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'American Idol' Final 3: Why Phillip Phillips Should Win

The 21-year-old heartthrob from Leesburg, Ga., has the musical chops to seize the season 11 title.

Phillips Phillips PR
Nino Munoz / FOX

Some might say Phillip Phillips had us at hello. Specifically: that fateful first audition in Savannah, Ga., some 200 miles from his hometown of Leesburg, when the 21-year-old looker sang Michael Jackson’s “Thriller” as it never had been sung before. Strumming an acoustic guitar like his life depended on it -- even breaking a string midway through -- he revealed an unexpected blue-eyed soul in two minutes flat. 

The judges were wowed, and clearly so was America because here we are, some four months after that first impression, and Phillip is one of three left standing, the American Idol crown clearly in view. And in this Idol Worshiper's opinion, he deserves the title. Here’s why:

If there was ever an Idol contestant who marched to the beat of his own drummer, it’s Phillip Phillips. From captivating covers of the unlikeliest of songs -- Genesis’ “That’s All,” Usher’s “U Got It Bad” to name just a couple -- he brought a sense of unpredictability to a show that some might consider among television’s most predictable. And even when his performances didn’t quite hit the mark (his British pop week choice of “Time of the Season” left a lot to be desired), there’s no denying artistry and musicality, two things that will go a long way toward commercial success outside of the Idol bubble.

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He didn’t listen. One of the biggest challenges when it comes to competing on Idol is having to decipher who to listen to and whose advice to ignore. Phillip chose to trust himself, both when it came to song choice and onstage style (or lack thereof). Nigel Lythgoe, Jimmy Iovine, Tommy Hilfiger -- despite impressive credentials, they held little sway over Phillip the Idol hopeful. And that’s how it should be: real, not staged, because once the multimillion-dollar production is not your backdrop, it’s a dramatically different picture.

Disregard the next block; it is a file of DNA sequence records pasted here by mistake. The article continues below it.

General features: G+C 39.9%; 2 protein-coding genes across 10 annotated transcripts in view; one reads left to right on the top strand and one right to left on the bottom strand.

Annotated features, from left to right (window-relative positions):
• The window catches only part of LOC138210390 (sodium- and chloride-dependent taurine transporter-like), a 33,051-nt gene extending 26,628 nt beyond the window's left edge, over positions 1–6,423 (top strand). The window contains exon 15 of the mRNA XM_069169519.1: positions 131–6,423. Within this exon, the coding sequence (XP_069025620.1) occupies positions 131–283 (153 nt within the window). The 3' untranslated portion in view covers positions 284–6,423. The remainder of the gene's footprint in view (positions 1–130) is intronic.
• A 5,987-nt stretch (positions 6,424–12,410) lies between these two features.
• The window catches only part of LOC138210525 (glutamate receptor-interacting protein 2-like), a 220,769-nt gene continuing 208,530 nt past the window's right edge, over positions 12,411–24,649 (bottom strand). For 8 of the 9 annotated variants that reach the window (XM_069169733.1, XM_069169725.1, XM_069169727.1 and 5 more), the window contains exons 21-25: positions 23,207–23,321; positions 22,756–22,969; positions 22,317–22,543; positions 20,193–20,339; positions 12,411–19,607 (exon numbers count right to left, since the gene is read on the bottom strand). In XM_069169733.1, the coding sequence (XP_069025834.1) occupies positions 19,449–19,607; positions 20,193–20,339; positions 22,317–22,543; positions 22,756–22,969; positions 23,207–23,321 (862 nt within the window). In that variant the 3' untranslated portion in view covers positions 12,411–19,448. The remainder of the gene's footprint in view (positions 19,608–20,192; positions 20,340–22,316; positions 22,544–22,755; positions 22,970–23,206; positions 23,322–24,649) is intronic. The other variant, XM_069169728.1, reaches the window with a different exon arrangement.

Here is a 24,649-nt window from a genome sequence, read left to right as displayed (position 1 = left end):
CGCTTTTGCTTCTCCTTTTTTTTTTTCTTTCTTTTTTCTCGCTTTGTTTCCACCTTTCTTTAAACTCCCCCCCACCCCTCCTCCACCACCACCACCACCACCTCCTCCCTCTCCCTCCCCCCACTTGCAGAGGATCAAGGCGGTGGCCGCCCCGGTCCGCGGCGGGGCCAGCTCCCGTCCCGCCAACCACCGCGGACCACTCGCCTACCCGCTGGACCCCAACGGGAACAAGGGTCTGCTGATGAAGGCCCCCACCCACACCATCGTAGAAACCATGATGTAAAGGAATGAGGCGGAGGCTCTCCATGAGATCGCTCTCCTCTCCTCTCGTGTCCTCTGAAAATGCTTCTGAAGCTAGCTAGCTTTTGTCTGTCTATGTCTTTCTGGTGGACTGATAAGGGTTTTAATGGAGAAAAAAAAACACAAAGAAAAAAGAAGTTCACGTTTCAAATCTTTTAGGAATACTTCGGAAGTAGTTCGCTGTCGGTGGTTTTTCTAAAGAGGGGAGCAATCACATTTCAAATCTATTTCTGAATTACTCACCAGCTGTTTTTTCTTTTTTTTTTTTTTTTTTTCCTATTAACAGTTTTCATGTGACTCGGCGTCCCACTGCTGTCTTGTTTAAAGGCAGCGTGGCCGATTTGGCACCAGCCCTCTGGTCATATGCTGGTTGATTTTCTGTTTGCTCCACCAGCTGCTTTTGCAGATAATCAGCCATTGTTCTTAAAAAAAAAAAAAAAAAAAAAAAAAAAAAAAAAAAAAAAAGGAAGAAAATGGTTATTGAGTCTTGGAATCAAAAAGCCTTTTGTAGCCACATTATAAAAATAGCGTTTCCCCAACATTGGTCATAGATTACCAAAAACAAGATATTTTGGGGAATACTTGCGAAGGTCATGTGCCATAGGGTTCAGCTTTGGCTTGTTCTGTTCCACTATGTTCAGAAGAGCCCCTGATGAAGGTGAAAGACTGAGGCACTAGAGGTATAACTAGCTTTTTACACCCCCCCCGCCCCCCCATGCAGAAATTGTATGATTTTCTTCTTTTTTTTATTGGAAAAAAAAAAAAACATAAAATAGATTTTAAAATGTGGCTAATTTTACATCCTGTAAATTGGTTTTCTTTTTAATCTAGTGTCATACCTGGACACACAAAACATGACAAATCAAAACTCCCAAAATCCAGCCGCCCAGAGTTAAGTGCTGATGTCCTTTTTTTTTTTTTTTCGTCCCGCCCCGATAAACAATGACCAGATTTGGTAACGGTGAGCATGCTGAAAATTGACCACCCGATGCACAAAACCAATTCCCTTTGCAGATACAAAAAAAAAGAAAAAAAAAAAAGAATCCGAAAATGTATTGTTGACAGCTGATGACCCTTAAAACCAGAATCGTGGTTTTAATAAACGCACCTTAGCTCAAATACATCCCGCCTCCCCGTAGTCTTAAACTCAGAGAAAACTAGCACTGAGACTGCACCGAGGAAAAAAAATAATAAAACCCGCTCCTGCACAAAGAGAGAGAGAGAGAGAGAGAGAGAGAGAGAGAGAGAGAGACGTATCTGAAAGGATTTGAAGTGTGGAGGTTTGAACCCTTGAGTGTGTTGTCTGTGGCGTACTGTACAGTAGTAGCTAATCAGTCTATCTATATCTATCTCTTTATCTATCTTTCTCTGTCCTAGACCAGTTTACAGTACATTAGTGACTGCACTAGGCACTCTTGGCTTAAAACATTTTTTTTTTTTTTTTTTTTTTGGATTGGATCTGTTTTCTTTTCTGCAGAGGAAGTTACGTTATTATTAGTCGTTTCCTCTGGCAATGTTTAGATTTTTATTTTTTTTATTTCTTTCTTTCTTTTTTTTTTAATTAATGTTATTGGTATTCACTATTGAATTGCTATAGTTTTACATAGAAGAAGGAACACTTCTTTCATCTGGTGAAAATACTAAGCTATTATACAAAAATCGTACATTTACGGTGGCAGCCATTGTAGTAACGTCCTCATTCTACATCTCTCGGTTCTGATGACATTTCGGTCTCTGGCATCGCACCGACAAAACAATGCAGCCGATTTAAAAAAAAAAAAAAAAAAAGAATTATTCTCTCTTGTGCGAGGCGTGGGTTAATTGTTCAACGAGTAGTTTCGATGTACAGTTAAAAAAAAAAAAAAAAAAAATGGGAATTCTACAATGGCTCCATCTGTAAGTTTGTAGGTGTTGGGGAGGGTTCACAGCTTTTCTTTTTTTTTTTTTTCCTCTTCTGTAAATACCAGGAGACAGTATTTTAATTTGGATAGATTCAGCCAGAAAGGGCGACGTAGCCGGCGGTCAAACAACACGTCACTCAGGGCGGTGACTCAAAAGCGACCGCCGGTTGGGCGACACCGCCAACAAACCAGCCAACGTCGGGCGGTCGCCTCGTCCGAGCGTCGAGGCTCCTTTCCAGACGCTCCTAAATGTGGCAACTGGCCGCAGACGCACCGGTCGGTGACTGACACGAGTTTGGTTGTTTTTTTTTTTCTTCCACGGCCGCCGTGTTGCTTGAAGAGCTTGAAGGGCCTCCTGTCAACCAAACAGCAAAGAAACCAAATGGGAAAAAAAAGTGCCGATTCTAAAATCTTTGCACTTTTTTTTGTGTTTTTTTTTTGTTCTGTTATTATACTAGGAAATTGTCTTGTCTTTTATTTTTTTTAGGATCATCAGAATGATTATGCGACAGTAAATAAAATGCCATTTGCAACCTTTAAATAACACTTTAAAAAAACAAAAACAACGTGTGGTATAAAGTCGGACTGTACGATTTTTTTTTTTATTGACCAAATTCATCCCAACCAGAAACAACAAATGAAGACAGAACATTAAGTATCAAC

A little marketability goes a long way … and Phillip has it big-time. With artists like Gotye and fun. moving the needle back from dance and electronic music toward more organic instruments and a rock sensibility, someone like Phillip -- who’s influenced by the acoustic sounds of Dave Matthews and Damien Rice -- might be the perfect fit for the next pop trend. It’s all about timing, after all, and even if he is a WGWG (white guy with guitar -- four have won Idol in just as many years), that says something about what the masses want to hear.

There’s something to be said for being easy on the eyes. No point in beating around the bush: That Phillip is phoxy, and with Idol’s audience being predominantly female, a Team Phillips win should satisfy many millions of women come hump day. (OK, maybe there was a better way to say that.) Point being: In this business, good looks can only help when it comes to selling music, both out the gate and over the long haul.

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In the great tradition of Idol risk-takers, Phillip stands among them. David Cook, Adam Lambert, Taylor Hicks, Blake Lewis -- all were Idol game-changers who rewrote the rules while staying true to their own musical identities. It wasn’t always easy and required the sort of creative fortitude that, let’s face it, a 16-year-old simply could not pull off. Think: Cook’s cover of Mariah Carey’s “Always Be My Baby,” Lambert’s “Mad World,” Lewis taking on Bon Jovi’s “You Give Love a Bad Name,” and Phillips doing “In the Air Tonight” or “U Got It Bad” or “The Letter” or … you get where this is going.

Bottom line: All three finalists can sing. Joshua Ledet and Jessica Sanchez might even be more polished vocalists than Phillip, but when it comes to rock star potential, imperfections are worn as a badge of honor. Phillip Phillips is not perfect. He doesn’t wear shiny things or flaunt any flash, he had flip-flops on at his audition, and few things in life make him happier than his trusty six-string and a song with meaning. Let’s hope he never changes.

Twitter: @shirleyhalperin